Looking across this set of possibilities, Cavin reached some generalizations about what all this means for engineers. First, he pointed out that nearly all the areas listed represent the intersection of existing electronics with some other, quite different technology. Hence, he concluded, the engineers who will be in on the next big thing will be multidisciplinary, not purely electronics specialists.

I think of the next killer apps as those that can enable the next set of computing markets – for the coming 500 million users in emerging markets like India and China. These will be a collection of technologies that can bring down the cost of computing to a fraction of what it is today. Think USD 100 computers, open-source software, server-centric computing and WiFi – which could help bring down the cost of computing and communications to as little as USD 10 per month.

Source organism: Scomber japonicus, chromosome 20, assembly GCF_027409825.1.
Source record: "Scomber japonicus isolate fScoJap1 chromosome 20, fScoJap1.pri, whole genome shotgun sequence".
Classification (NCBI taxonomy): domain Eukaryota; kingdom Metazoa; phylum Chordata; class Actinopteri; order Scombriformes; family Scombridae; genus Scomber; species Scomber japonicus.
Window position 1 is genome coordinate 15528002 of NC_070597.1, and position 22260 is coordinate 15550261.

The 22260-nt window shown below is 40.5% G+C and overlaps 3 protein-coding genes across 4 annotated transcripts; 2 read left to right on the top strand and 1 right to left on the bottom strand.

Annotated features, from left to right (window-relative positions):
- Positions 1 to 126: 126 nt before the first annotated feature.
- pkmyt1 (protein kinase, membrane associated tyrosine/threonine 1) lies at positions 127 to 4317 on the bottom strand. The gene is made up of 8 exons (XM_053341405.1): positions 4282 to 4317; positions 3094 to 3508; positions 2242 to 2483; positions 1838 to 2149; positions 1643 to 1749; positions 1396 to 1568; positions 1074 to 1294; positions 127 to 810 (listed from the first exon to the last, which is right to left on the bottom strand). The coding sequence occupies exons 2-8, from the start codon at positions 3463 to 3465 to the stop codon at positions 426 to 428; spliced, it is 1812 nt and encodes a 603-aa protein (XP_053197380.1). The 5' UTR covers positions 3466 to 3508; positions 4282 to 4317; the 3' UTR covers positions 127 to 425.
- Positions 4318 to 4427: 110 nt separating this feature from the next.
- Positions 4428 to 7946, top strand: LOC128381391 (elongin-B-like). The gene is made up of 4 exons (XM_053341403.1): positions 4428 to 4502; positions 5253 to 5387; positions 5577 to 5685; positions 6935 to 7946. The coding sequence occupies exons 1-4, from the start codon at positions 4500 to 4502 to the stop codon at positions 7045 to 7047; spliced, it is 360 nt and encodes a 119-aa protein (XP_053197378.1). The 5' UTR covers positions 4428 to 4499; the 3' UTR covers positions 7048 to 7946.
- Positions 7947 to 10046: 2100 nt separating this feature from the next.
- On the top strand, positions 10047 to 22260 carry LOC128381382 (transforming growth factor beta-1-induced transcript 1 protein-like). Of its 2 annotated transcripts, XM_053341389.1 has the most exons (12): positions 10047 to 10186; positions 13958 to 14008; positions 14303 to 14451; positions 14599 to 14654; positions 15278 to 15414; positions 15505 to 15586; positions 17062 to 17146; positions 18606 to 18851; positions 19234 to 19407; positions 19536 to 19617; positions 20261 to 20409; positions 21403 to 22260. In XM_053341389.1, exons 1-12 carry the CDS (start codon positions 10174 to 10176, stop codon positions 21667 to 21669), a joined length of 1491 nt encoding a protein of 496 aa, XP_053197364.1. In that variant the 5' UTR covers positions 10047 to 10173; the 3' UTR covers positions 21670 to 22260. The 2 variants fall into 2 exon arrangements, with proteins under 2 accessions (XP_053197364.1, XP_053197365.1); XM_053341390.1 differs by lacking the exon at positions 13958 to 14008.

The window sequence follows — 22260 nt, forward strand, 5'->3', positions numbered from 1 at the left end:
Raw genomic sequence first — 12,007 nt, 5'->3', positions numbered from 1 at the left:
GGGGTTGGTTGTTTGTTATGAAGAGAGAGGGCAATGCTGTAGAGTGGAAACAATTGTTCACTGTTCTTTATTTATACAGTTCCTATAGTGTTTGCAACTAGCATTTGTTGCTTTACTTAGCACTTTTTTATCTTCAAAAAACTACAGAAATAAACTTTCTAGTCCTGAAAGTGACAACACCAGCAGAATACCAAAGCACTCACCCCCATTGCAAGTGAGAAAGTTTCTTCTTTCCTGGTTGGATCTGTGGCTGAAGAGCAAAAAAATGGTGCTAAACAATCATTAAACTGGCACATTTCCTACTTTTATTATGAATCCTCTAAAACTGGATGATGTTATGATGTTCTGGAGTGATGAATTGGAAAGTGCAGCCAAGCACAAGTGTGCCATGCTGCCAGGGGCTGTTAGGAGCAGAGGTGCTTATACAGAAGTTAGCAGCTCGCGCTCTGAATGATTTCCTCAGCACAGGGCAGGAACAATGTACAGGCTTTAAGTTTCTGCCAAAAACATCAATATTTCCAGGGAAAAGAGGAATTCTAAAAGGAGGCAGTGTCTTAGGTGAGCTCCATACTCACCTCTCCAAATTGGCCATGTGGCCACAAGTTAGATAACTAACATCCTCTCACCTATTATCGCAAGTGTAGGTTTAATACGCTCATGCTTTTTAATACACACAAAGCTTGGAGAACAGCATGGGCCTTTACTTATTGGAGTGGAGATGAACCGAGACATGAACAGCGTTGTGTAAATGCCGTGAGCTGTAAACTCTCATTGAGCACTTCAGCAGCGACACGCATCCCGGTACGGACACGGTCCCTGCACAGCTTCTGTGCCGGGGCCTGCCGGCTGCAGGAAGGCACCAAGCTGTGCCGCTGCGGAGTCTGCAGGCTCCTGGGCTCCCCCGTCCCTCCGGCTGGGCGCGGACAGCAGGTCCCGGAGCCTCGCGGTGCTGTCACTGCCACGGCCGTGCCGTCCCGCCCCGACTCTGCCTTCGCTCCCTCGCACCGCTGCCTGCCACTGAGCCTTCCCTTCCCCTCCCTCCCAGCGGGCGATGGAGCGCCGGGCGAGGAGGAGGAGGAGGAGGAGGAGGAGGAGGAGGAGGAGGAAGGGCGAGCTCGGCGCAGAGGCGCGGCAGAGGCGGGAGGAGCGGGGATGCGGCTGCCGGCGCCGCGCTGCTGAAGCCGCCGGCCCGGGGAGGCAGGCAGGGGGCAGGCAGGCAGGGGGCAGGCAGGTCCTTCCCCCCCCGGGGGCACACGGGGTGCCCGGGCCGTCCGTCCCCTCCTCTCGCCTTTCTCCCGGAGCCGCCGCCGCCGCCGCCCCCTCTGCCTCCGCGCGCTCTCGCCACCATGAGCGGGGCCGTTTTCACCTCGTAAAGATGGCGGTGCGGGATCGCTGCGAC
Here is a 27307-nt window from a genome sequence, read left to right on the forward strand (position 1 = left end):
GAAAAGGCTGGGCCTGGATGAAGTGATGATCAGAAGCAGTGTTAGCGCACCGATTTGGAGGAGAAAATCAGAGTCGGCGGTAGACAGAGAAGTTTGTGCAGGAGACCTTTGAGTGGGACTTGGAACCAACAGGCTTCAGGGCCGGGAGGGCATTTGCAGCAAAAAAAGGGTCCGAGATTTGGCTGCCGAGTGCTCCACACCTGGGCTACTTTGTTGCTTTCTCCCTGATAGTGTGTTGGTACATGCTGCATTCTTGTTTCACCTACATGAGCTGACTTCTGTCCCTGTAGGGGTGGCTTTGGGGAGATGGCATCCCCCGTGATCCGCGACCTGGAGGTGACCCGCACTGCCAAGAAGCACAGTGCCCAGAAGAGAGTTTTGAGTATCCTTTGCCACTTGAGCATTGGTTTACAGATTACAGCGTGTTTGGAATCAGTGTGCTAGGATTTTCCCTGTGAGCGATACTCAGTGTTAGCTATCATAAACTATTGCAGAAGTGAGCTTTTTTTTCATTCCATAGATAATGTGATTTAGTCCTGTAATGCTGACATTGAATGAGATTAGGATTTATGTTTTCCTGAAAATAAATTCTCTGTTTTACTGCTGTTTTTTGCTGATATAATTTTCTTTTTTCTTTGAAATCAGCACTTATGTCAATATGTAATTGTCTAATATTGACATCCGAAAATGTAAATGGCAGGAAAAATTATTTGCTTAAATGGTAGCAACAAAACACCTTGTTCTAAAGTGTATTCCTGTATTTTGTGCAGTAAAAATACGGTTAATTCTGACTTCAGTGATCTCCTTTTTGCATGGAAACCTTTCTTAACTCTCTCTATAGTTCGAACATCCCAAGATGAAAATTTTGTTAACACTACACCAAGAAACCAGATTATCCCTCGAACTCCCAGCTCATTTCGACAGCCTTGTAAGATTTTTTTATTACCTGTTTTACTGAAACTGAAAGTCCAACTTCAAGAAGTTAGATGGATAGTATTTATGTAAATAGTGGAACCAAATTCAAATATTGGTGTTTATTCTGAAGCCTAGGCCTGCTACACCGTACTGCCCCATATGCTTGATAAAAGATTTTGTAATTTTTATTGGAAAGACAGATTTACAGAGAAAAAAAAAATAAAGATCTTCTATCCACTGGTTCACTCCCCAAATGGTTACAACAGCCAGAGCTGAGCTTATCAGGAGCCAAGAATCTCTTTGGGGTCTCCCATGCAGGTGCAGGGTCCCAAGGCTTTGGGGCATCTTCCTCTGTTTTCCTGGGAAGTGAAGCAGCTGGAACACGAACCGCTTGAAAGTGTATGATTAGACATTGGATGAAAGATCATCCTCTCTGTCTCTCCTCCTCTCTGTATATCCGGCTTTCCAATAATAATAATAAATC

On the software front, I think RSS and what it can enable via events (more than just news) delivery to the desktop on a digital dashboard can be a big driver for enabling a “real-time” and “two-way” interface.

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RSS Aggregators

Greg Notess writing in InfoToday provides an excellent overview of RSS and News Readers. ” For those who like to skim many of these frequently updated sources, a better approach is to find something that summarizes the new content, presents it in a compact format, combines multiple sources in one interface, and provides links to the full content to make it easy to pick and choose which new articles to read. And this is exactly what a news aggregator is designed to do.”

Here’s his explanation for what RSS does: ” RSS is a way of creating a broadcast version of a blog or news page. Anyone who has frequently updated content and is willing to let others republish it can create the RSS file. Typically called syndication, the RSS file is an XML formatted file that can be used at other sites or by other intermediary software such as news aggregators. The original incarnation was to use RSS to include several headlines on a personalized portal page. But an RSS feed can also be easily pulled into other functions, such as an aggregator.”

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The 64-bit Chips